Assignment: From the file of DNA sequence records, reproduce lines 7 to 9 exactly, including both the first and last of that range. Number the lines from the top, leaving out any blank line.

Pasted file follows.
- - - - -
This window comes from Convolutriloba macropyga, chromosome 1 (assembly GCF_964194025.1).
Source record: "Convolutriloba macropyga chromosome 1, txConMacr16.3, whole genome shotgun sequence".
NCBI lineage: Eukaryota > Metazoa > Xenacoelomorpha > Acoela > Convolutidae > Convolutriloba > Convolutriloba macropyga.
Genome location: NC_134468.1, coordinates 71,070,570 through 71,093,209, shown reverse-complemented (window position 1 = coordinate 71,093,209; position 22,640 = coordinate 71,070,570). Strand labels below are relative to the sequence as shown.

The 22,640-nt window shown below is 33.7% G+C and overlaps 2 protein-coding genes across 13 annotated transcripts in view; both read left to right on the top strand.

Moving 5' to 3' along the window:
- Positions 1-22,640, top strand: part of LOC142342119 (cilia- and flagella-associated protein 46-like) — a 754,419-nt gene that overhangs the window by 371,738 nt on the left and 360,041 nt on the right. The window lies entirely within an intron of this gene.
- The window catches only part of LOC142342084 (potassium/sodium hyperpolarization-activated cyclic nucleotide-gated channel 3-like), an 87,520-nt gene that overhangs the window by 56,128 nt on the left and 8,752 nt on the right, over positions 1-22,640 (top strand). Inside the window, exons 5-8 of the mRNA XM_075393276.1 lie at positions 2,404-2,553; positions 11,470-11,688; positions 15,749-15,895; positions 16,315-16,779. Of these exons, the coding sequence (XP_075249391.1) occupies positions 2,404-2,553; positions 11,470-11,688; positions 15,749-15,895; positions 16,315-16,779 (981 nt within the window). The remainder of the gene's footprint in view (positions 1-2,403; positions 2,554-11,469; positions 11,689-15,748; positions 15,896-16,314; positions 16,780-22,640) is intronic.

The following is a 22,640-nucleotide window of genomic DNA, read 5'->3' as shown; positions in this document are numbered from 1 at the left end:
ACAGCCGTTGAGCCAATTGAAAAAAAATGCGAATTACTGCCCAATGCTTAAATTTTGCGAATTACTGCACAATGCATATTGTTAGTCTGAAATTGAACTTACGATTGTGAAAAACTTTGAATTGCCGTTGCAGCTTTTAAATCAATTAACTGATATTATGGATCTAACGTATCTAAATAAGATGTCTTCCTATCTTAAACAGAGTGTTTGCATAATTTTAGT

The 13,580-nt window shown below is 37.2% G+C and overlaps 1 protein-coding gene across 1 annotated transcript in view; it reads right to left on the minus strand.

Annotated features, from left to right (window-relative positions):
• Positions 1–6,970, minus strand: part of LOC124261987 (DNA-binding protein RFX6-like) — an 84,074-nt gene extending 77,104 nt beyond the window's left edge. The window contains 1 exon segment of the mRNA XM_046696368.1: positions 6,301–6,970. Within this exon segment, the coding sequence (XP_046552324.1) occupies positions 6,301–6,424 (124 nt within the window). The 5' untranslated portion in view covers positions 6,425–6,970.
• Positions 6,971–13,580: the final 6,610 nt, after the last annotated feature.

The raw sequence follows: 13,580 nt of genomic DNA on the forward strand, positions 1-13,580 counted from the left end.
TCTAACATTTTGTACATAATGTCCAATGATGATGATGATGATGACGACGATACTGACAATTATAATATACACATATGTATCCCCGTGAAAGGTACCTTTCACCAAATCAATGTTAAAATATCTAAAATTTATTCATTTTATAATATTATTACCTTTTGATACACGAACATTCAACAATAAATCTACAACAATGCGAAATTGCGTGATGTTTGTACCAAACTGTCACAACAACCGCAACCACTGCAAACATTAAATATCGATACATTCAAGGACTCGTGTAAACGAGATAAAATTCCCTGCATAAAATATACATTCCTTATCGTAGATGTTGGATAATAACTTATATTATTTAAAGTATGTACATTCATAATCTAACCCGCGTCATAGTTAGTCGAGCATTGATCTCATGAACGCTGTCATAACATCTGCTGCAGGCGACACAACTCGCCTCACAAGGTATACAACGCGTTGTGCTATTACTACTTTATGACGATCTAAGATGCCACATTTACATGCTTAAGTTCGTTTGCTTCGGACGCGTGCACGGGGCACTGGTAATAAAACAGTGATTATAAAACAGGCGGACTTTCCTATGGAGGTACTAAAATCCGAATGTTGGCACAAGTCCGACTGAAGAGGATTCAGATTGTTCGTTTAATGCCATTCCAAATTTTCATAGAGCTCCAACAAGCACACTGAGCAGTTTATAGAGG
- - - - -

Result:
- Positions 1-22,640, top strand: part of LOC142342119 (cilia- and flagella-associated protein 46-like) — a 754,419-nt gene that overhangs the window by 371,738 nt on the left and 360,041 nt on the right. The window lies entirely within an intron of this gene.
- The window catches only part of LOC142342084 (potassium/sodium hyperpolarization-activated cyclic nucleotide-gated channel 3-like), an 87,520-nt gene that overhangs the window by 56,128 nt on the left and 8,752 nt on the right, over positions 1-22,640 (top strand). Inside the window, exons 5-8 of the mRNA XM_075393276.1 lie at positions 2,404-2,553; positions 11,470-11,688; positions 15,749-15,895; positions 16,315-16,779. Of these exons, the coding sequence (XP_075249391.1) occupies positions 2,404-2,553; positions 11,470-11,688; positions 15,749-15,895; positions 16,315-16,779 (981 nt within the window). The remainder of the gene's footprint in view (positions 1-2,403; positions 2,554-11,469; positions 11,689-15,748; positions 15,896-16,314; positions 16,780-22,640) is intronic.

The following is a 22,640-nucleotide window of genomic DNA, read 5'->3' as shown; positions in this document are numbered from 1 at the left end: